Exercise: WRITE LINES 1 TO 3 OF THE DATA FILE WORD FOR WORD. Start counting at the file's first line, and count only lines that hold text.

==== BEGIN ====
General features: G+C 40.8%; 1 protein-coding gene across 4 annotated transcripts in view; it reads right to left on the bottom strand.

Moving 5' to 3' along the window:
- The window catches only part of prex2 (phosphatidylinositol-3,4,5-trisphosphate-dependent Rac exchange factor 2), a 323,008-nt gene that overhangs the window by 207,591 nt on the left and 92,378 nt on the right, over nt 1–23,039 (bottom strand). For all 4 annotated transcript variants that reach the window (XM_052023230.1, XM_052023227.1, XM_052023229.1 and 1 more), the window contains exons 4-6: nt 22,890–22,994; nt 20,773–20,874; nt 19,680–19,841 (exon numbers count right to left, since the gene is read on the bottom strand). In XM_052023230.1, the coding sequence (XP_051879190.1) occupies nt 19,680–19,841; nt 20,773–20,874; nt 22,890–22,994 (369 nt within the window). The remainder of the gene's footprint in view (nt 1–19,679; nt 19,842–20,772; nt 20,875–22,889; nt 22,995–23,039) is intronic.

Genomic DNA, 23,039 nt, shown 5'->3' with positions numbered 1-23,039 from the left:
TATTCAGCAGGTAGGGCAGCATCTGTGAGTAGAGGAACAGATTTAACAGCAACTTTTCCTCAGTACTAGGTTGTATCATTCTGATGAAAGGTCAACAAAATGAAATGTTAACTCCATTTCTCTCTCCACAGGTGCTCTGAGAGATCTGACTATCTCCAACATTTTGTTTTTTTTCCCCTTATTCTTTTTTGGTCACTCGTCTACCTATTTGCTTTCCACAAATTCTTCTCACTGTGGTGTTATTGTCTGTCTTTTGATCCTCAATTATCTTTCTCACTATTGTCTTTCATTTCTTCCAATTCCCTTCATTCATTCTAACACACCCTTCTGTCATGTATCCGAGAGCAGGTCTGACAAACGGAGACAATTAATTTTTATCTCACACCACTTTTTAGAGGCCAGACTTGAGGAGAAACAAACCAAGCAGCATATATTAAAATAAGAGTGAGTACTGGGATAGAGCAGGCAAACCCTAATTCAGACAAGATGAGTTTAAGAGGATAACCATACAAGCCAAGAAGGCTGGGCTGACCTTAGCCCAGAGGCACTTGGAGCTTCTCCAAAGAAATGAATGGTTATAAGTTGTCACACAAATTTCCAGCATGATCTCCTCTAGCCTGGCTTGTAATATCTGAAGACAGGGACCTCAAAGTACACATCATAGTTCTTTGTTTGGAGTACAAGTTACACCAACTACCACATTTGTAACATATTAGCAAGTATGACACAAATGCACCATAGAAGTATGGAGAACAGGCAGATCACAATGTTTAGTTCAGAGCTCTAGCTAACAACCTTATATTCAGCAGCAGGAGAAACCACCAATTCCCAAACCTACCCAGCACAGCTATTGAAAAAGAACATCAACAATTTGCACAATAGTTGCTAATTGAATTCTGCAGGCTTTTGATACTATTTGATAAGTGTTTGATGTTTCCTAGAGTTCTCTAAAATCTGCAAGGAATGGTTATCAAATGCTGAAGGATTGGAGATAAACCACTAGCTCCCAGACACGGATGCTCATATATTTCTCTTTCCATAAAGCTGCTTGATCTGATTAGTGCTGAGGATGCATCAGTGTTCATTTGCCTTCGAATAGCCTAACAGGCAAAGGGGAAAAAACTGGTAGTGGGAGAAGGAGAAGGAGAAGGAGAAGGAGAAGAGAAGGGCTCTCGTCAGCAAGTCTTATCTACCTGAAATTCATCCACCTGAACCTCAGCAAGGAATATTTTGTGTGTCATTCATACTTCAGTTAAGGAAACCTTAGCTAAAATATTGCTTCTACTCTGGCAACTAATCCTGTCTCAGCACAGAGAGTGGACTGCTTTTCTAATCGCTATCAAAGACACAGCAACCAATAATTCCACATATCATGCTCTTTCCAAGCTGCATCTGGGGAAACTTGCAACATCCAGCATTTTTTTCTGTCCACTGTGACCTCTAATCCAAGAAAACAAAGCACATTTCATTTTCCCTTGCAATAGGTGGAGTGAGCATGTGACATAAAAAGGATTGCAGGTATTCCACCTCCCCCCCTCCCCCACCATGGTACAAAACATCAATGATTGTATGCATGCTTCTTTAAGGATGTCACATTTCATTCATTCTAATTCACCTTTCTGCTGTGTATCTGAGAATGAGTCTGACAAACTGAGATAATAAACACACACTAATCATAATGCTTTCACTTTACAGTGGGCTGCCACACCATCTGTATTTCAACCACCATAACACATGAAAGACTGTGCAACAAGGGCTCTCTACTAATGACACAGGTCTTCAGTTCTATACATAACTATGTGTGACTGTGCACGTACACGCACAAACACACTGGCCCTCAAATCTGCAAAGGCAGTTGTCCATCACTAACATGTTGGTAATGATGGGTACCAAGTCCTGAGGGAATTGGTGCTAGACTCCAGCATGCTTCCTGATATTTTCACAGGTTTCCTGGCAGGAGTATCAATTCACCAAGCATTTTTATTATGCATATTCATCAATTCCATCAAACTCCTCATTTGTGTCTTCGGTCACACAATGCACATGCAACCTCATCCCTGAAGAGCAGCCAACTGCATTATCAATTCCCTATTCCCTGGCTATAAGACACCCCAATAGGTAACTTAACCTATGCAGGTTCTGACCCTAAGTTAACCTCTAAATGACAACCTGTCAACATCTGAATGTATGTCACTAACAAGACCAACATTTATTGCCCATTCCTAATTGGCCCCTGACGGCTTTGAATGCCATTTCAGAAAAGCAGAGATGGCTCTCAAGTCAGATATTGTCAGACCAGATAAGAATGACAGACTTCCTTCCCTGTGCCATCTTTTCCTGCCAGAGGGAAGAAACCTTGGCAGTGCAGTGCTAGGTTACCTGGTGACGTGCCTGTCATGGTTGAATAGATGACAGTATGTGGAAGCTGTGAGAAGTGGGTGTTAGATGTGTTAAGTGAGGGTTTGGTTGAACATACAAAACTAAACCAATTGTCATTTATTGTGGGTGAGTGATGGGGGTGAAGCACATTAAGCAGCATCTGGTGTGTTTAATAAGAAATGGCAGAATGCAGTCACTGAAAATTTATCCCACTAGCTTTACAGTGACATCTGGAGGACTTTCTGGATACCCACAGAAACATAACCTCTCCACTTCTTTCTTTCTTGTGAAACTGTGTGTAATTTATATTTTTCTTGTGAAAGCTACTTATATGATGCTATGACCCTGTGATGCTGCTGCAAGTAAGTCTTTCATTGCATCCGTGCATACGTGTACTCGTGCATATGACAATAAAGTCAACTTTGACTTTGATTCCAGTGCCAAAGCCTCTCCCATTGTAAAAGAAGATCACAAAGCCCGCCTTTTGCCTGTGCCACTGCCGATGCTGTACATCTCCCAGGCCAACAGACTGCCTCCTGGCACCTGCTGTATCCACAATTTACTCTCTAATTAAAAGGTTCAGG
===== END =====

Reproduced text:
General features: G+C 40.8%; 1 protein-coding gene across 4 annotated transcripts in view; it reads right to left on the bottom strand.

Moving 5' to 3' along the window:
- The window catches only part of prex2 (phosphatidylinositol-3,4,5-trisphosphate-dependent Rac exchange factor 2), a 323,008-nt gene that overhangs the window by 207,591 nt on the left and 92,378 nt on the right, over nt 1–23,039 (bottom strand). For all 4 annotated transcript variants that reach the window (XM_052023230.1, XM_052023227.1, XM_052023229.1 and 1 more), the window contains exons 4-6: nt 22,890–22,994; nt 20,773–20,874; nt 19,680–19,841 (exon numbers count right to left, since the gene is read on the bottom strand). In XM_052023230.1, the coding sequence (XP_051879190.1) occupies nt 19,680–19,841; nt 20,773–20,874; nt 22,890–22,994 (369 nt within the window). The remainder of the gene's footprint in view (nt 1–19,679; nt 19,842–20,772; nt 20,875–22,889; nt 22,995–23,039) is intronic.